The University Archives now includes additional documents from KRUI. KRUI 89.7, the University of Iowa student radio station, began as a dormitory-only service in the early 1950’s, expanding to FM in 1984. Recently the UI Archives received an additional 14 linear feet of material from the station: Brochures, staff schedules, correspondence, photographs and other documents, to add to the archives existing collection described at http://www.lib.uiowa.edu/spec-coll/archives/guides/RG02.02.08.htm. Dave Long, a member of the KRUI board of directors, helped arrange for transfer of the materials.
Oakdale Sanatorium was established in Johnson County in 1907 to house and care for patients diagnosed with tuberculosis. Over time, the facility accommodated patients with other needs as well. From 1945 to 1947, Ruth Harris, a dietician from Ames, IA, was employed as Director of Dietetics there. Earlier this year, Ruth Solmonson of St. Paul, MN, a relative of Ms. Harris’, donated a scrapbook to the UI Archives which contains scores of photographs, newspaper clippings, and other items depicting life at the facility. In 2011 Oakdale Hall, the original and largest structure on the campus, was razed to make way for new development, making Ms. Harris’ photographs even more valuable to researchers.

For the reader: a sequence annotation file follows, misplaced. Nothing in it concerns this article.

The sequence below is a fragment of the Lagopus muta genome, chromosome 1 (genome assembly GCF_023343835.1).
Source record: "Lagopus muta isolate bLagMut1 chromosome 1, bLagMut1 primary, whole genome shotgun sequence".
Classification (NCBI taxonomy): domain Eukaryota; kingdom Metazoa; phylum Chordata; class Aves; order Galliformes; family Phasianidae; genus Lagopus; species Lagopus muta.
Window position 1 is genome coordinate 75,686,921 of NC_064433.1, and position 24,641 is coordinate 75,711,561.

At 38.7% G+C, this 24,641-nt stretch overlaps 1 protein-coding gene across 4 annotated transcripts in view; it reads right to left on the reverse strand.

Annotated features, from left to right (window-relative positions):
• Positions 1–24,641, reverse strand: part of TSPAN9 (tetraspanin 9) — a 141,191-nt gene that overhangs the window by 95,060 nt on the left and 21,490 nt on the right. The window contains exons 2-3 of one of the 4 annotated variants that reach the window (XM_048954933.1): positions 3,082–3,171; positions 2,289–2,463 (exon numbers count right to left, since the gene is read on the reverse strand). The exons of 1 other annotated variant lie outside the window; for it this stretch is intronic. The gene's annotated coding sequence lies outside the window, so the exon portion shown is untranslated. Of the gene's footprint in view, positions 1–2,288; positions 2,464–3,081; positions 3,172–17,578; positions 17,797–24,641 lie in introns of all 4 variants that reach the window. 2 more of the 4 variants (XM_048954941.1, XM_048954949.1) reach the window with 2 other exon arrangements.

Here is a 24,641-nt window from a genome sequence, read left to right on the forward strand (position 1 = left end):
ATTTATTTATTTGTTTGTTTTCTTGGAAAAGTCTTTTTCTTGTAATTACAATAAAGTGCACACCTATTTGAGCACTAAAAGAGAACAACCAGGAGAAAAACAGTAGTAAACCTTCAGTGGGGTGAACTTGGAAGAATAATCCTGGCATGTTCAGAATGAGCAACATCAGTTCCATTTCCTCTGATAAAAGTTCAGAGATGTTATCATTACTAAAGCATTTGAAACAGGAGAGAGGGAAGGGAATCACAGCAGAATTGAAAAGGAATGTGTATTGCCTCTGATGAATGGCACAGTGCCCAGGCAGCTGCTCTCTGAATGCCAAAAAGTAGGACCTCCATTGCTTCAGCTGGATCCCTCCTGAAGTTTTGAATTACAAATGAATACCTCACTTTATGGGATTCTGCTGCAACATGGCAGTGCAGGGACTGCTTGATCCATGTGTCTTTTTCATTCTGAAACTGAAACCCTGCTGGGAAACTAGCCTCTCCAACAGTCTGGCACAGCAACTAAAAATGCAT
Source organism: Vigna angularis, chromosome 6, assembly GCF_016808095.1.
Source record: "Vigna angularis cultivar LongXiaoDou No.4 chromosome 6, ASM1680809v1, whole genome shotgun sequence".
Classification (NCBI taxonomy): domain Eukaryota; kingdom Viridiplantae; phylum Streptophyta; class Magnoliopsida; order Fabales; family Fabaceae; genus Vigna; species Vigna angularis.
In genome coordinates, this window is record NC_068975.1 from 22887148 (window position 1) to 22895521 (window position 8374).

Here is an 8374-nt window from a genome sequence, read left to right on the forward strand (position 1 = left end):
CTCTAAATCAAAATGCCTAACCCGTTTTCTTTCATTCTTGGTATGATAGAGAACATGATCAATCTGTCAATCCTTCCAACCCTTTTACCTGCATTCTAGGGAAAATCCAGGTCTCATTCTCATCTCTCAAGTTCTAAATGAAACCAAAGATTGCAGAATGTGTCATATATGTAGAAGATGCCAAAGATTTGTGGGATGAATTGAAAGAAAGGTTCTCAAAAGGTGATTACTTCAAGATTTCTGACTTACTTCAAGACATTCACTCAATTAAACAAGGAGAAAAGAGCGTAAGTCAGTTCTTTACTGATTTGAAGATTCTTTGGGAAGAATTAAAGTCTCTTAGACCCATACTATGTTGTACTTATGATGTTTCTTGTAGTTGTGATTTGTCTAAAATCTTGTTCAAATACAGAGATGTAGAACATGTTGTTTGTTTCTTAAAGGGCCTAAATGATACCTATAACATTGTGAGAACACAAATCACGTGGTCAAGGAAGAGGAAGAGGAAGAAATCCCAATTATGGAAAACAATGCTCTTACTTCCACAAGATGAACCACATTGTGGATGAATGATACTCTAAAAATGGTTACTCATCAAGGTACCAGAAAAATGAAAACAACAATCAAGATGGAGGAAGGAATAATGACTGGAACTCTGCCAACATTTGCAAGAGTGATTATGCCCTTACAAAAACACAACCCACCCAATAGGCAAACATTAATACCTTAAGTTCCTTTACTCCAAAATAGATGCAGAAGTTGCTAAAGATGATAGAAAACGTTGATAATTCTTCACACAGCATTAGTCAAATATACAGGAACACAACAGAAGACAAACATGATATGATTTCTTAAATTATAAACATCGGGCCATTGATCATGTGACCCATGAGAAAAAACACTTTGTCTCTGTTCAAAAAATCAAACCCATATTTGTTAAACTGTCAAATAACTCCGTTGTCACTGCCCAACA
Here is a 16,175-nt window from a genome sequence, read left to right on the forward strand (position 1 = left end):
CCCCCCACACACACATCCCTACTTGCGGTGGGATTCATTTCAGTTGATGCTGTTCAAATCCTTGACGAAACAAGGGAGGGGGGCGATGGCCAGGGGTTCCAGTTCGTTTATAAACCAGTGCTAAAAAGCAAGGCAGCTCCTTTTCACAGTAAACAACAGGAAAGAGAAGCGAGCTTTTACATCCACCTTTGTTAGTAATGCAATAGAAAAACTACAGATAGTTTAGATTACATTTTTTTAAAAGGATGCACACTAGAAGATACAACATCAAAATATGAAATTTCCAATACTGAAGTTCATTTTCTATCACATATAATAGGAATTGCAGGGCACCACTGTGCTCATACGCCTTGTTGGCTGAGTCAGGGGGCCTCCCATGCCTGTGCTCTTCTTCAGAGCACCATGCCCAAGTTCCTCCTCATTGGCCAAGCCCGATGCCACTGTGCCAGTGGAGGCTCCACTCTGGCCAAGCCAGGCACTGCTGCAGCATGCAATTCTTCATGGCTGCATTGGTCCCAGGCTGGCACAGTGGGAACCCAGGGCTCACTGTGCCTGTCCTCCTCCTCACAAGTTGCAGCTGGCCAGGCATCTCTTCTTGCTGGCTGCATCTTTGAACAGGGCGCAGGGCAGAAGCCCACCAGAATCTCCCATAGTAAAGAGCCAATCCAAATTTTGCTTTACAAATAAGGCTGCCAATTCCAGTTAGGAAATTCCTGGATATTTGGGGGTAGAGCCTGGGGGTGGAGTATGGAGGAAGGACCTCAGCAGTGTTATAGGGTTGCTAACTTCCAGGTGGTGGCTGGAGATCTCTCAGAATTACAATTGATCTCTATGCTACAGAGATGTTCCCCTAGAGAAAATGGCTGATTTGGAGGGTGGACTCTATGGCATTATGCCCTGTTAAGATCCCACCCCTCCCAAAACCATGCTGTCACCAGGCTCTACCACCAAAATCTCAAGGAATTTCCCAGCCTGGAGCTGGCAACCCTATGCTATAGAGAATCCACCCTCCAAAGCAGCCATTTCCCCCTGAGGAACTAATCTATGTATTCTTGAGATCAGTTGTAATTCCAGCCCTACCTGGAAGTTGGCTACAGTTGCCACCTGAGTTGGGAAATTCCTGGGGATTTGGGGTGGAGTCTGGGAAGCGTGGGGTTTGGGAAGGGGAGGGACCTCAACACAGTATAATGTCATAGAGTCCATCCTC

The newest arrivals in the department of Special Collections include a shipment of eleven impressive artists’ books from Vamp & Tramp Booksellers, LLC. Three of the books are highlighted below.
Body of Inquiry is from Casey Gardner and Set in Motion Press. With inspiration drawn from anatomical models and instructional documents this amusing work draws you in to discover a “corporeal codex” with intricately folded organs.
Statement from Set in Motion Press: “This book is a triptych opening to a sewn codex within the subject’s torso. It is a structure of display and intimacy. The scale is large and unfolding and the details are numerous and intricate, accurate and outlandish. The instruments on the outer panels are from the 19th- and 20th-century scientific catalogs. The rest of the images are drawings the artist made and transferred into photopolymer plate for letterpress. The scientific panels explore the miracle of our physicality and are sequenced beginning with atoms, moving to cells, and to genetic structure. The interior codex tells the story of the artist’s anatomical model and investigates the permeable borderline between material and immaterial in our bodies and life.”
Al Mutanabbi Street, March 5, from Al Hazelwood is one item that is part of a project to “re-assemble” some of the “inventory” of the reading material that was lost in the car bombing of al-Mutanabbi Street on 5th March 2007. Originally the intention was for 130 book artists to join in honouring al-Mutanabbi Street so that one artist’s work would stand in for each of the 30 killed and 100 wounded through creating work that holds both “memory and future,” exactly what was lost that day. However in the end the response was so great that 262 artists participated in the project, soon to be completed.